12) Distinguishing, & constructive access to all our feelings; deepening & enhancing our Emotional Intelligence. Finding our tears, learning the value and access to tears. Recognizing and dealing with shame in our lives. The power of grieving with other men, e.g., death; men's ways of dealing with and sharing about grief. Allowing anger to take us to grief.

13) The objectifying of men as “just a wallet” or success objects. Getting stuck in the trap of doing and spending to get "love"

14) The Disposable Gender - men have the most dangerous jobs and were drafted. Roles being assumed, without appreciation, of men as protector or physical laborer.

15) Dealing with “the Lace Curtain,” the influence of the militant feminist (this can be women or men), holding men as the source of all problems and taking no personal responsibility.

16) Militant anti-feminist males or militant masculinists. Men blaming militant feminists for all the problems men have, and taking no personal responsibility for their part in the matter.

17) Poor image of men in the media. Men only represented on talk shows in patronizing and shaming ways. Allowance of male bashing as just being a good sport (as subtle as how in the press, men are referred to as ‘males’ and women as ‘women,’ not ‘females’).

18) Having a “best” male friend or "best bud"; a true best friend that we could trust our life with.

19) Supporting each other in spiritual growth.

20) The importance of play and creating joy in our lives. Learning to move with commitment but not taking ourselves to serious. The ability to laugh at ourselves and our issues.

21) Owning to our shadow side, dark side, or shadow mission; that which influences us just outside our conscious awareness.

22) Resolving issues with our fathers; healing the father wounds; forgiveness to regain the “father energy” in our lives.

23) The devaluing of males in college: The fact that there are less young men in college than ever before & the dying off of male lower profile sports (many of which were training grounds for the Olympics).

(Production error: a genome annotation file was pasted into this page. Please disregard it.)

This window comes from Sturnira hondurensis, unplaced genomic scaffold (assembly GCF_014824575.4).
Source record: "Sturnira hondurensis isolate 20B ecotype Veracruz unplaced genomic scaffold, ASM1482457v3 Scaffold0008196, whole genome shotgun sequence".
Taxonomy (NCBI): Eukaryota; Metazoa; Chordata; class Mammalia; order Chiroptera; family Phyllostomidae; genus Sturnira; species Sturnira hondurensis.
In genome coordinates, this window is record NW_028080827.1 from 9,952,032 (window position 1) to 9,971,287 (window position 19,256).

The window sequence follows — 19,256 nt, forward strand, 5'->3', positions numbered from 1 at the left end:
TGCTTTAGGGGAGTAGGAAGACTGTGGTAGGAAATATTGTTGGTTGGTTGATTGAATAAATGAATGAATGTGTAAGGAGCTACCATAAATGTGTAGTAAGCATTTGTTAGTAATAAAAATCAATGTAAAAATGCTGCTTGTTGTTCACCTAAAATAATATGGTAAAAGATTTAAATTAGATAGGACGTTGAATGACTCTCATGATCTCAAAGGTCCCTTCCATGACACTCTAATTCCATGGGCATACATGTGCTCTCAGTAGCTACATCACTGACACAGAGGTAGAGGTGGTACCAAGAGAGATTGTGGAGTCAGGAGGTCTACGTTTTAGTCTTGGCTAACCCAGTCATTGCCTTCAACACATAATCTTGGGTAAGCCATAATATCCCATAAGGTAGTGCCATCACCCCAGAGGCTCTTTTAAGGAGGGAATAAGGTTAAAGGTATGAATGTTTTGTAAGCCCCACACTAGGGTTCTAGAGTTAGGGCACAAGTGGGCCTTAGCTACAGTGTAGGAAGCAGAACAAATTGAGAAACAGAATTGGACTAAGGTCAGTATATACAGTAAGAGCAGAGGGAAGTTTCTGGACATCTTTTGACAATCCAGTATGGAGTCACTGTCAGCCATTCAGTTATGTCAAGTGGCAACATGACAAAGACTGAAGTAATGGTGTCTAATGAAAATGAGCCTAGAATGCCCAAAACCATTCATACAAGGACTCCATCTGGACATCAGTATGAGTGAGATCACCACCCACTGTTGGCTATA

24) Domestic violence toward men, how to prevent it, laws that address it, and how to get support when it happens. Often not reported for fear of public shame or not being recorded as “domestic violence” because it is a man reporting it. This may include physical abuse to boys by single mothers.

25) Addictions to: Drugs, sex, TV, etc.

The divisions were based on the feedback received and the priority was not clear enough to state one is of greater importance that another. I want to deeply thank all the men that contributed to this list and assisted me in compiling it. I do not personally agree with all the issues but do see the value in having the courage to look at and openly discuss all issues. For often that which is suppressed and not spoken of grows in the shadows. I want to share that when men saw I was willing to personally share my self and even my own struggles, they responded in a very positive way in giving of themselves. On man once asked at the end of the Men's Inquiry Meeting, how do you get men to so courageously open up in these meetings? I looked inside and said that at the beginning of each meeting I ask," What can I share about myself that makes me feel exposed to these men in front of me?" My intention is this list creates more open and courageous sharing among men AND women.

Martin Brossman is a personal coach and founder of The Triangle Men’s Inquiry Meeting. For more information, visit www.ToInquire.com, e-mail  men@toinquire.com, or call Martin at 919-847-4757.